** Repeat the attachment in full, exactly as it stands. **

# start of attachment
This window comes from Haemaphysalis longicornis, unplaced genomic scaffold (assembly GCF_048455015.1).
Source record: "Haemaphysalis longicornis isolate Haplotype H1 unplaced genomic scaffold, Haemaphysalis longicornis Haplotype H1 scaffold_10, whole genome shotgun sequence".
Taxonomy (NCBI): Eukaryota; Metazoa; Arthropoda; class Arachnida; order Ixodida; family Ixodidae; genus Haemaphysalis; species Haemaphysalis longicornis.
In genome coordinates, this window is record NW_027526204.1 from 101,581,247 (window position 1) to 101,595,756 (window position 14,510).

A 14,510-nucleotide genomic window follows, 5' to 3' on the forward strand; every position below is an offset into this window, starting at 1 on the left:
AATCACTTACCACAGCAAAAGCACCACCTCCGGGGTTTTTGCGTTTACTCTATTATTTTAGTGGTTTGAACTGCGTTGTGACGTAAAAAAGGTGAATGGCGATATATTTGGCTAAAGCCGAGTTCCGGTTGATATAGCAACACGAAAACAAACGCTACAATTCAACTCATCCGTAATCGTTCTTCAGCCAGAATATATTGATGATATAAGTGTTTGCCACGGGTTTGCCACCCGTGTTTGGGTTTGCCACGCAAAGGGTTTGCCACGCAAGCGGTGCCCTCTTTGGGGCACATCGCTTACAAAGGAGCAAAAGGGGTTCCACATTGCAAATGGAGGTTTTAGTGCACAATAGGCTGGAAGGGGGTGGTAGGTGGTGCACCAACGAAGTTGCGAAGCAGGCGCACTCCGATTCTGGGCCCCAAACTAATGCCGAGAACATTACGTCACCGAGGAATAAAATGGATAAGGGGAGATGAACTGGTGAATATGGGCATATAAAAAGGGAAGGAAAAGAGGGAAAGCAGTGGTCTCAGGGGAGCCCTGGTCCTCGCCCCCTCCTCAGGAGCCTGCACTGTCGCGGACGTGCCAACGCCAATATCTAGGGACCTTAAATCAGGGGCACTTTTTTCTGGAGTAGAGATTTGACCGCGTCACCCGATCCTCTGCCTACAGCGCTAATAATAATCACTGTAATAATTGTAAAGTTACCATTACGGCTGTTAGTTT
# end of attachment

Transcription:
This window comes from Haemaphysalis longicornis, unplaced genomic scaffold (assembly GCF_048455015.1).
Source record: "Haemaphysalis longicornis isolate Haplotype H1 unplaced genomic scaffold, Haemaphysalis longicornis Haplotype H1 scaffold_10, whole genome shotgun sequence".
Taxonomy (NCBI): Eukaryota; Metazoa; Arthropoda; class Arachnida; order Ixodida; family Ixodidae; genus Haemaphysalis; species Haemaphysalis longicornis.
In genome coordinates, this window is record NW_027526204.1 from 101,581,247 (window position 1) to 101,595,756 (window position 14,510).

A 14,510-nucleotide genomic window follows, 5' to 3' on the forward strand; every position below is an offset into this window, starting at 1 on the left:
AATCACTTACCACAGCAAAAGCACCACCTCCGGGGTTTTTGCGTTTACTCTATTATTTTAGTGGTTTGAACTGCGTTGTGACGTAAAAAAGGTGAATGGCGATATATTTGGCTAAAGCCGAGTTCCGGTTGATATAGCAACACGAAAACAAACGCTACAATTCAACTCATCCGTAATCGTTCTTCAGCCAGAATATATTGATGATATAAGTGTTTGCCACGGGTTTGCCACCCGTGTTTGGGTTTGCCACGCAAAGGGTTTGCCACGCAAGCGGTGCCCTCTTTGGGGCACATCGCTTACAAAGGAGCAAAAGGGGTTCCACATTGCAAATGGAGGTTTTAGTGCACAATAGGCTGGAAGGGGGTGGTAGGTGGTGCACCAACGAAGTTGCGAAGCAGGCGCACTCCGATTCTGGGCCCCAAACTAATGCCGAGAACATTACGTCACCGAGGAATAAAATGGATAAGGGGAGATGAACTGGTGAATATGGGCATATAAAAAGGGAAGGAAAAGAGGGAAAGCAGTGGTCTCAGGGGAGCCCTGGTCCTCGCCCCCTCCTCAGGAGCCTGCACTGTCGCGGACGTGCCAACGCCAATATCTAGGGACCTTAAATCAGGGGCACTTTTTTCTGGAGTAGAGATTTGACCGCGTCACCCGATCCTCTGCCTACAGCGCTAATAATAATCACTGTAATAATTGTAAAGTTACCATTACGGCTGTTAGTTT